Tapping into science advisers’ learning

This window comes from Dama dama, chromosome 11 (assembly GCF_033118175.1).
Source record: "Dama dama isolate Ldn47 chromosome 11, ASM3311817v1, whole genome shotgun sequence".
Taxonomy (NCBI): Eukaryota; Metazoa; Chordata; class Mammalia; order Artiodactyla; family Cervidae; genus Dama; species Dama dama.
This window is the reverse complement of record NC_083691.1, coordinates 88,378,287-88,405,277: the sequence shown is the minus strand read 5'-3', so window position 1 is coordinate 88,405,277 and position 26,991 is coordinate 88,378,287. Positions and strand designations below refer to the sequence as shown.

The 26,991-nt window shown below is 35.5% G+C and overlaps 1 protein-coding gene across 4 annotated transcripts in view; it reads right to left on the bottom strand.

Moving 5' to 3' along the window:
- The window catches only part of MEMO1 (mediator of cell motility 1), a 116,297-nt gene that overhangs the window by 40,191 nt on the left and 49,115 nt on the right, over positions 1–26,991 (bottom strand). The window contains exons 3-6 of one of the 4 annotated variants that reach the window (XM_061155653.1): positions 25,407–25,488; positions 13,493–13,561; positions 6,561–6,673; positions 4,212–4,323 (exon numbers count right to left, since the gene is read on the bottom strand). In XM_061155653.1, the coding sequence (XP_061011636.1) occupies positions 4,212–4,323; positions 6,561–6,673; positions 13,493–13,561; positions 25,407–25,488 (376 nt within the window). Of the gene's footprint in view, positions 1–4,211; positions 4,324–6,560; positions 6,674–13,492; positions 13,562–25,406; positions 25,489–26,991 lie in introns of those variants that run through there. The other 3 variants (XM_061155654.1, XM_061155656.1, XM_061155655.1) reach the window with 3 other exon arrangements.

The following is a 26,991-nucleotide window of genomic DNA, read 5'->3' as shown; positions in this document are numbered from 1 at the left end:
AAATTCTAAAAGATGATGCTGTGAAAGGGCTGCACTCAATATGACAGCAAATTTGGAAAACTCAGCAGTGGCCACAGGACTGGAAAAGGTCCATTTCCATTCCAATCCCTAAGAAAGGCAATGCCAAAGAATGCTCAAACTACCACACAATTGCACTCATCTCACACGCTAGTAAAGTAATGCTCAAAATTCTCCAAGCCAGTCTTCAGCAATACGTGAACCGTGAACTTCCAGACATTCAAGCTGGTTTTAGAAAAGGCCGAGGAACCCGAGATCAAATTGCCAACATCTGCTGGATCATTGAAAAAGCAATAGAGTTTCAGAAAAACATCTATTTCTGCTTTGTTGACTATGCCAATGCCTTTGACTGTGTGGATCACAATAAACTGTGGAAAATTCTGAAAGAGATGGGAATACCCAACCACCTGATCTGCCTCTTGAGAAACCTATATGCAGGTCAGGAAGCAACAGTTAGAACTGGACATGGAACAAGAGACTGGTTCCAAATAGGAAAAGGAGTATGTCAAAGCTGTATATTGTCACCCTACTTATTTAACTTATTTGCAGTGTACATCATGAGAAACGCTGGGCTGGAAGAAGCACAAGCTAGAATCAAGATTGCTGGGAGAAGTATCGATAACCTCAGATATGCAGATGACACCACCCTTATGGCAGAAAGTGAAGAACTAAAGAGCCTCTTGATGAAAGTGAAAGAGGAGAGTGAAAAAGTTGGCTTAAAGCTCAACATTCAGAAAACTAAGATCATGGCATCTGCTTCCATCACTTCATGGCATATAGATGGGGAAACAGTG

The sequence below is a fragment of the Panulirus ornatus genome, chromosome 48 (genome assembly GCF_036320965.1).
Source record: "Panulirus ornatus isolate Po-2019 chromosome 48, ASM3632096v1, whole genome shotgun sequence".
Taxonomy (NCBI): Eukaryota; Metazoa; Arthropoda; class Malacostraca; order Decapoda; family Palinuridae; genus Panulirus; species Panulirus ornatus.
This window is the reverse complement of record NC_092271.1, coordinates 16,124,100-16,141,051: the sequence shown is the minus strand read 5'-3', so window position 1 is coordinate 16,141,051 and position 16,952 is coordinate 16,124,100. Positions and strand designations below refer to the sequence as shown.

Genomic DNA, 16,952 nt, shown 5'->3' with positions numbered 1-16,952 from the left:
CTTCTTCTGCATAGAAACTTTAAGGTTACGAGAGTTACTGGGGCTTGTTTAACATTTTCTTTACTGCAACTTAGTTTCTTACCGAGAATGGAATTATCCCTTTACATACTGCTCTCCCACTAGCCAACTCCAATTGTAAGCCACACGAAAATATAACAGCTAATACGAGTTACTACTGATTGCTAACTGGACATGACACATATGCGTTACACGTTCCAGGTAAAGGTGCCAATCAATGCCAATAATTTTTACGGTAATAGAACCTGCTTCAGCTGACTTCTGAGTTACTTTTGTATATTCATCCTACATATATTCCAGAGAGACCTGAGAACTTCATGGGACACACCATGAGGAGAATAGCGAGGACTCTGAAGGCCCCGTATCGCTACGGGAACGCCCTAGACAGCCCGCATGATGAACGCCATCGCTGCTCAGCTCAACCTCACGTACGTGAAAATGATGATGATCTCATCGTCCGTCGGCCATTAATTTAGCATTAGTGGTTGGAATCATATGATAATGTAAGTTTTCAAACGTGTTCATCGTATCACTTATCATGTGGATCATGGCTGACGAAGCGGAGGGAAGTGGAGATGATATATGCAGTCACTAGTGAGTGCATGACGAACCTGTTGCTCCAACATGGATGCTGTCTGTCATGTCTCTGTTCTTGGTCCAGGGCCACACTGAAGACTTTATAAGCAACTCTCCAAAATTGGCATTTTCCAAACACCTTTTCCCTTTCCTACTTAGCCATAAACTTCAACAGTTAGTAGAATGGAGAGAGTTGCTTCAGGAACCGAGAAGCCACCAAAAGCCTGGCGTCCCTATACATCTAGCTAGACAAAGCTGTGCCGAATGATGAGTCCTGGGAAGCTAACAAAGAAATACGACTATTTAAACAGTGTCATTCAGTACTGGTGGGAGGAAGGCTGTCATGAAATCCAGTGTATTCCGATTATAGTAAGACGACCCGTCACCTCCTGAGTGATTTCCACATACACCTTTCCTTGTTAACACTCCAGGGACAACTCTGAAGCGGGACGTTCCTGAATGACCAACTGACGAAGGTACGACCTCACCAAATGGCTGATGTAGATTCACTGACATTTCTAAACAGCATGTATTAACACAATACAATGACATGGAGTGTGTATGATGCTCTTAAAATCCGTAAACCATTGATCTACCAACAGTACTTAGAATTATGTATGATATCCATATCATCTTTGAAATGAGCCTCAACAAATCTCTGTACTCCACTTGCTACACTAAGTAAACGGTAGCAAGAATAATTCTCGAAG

Abstract: The art and craft of science advice is not innately known by those scientists who choose to step out of the lab or the university to engage with the world of policy. Despite a wealth of literature on the ‘science of science advice’, in nearly every situation there is no ‘teacher’ of science advice; it is a typical case of learning on the job. Within that context, the learning of scholars engaging in expert advice is always situated and can sometimes be transformative. To date, however, there has been no systematic, in-depth research into expert advisers’ learning—instead focusing mostly on policymakers’ and publics’ learning about science. In this article, I suggest that such a research programme is timely and potentially a very fruitful line of inquiry for two mains reasons. First, in the case of environmental and climate issues—the focus of the paper—it has become ubiquitous to talk about the need for transformative change(s) towards sustainable futures. If scholars are going to advocate for and inform transformations beyond academia, then in doing so they ought to also take a harder look at how they themselves are transforming within. Specifically, the article illustrates how qualitative research on advisers’ learning can contribute to our understanding of how experts are adapting to changing circumstances in science–policy interactions. Second, it is argued that research on advisers’ learning can directly contribute to: (i) guidance for present and future advisers (especially early-career researchers wishing to engage with policy) and organisational learning in science–policy organisations; and (ii) improving policy-relevance of research and the design of impact evaluations for research funding (e.g. Research Excellence Framework). With the hope of stimulating (rather than closing off) innovative ideas, the article offers some ways of thinking through and carrying out such a research programme. As the nature of both science and policymaking continues to change, the learning experiences of expert advisers is a bountiful resource that has yet to be tapped into.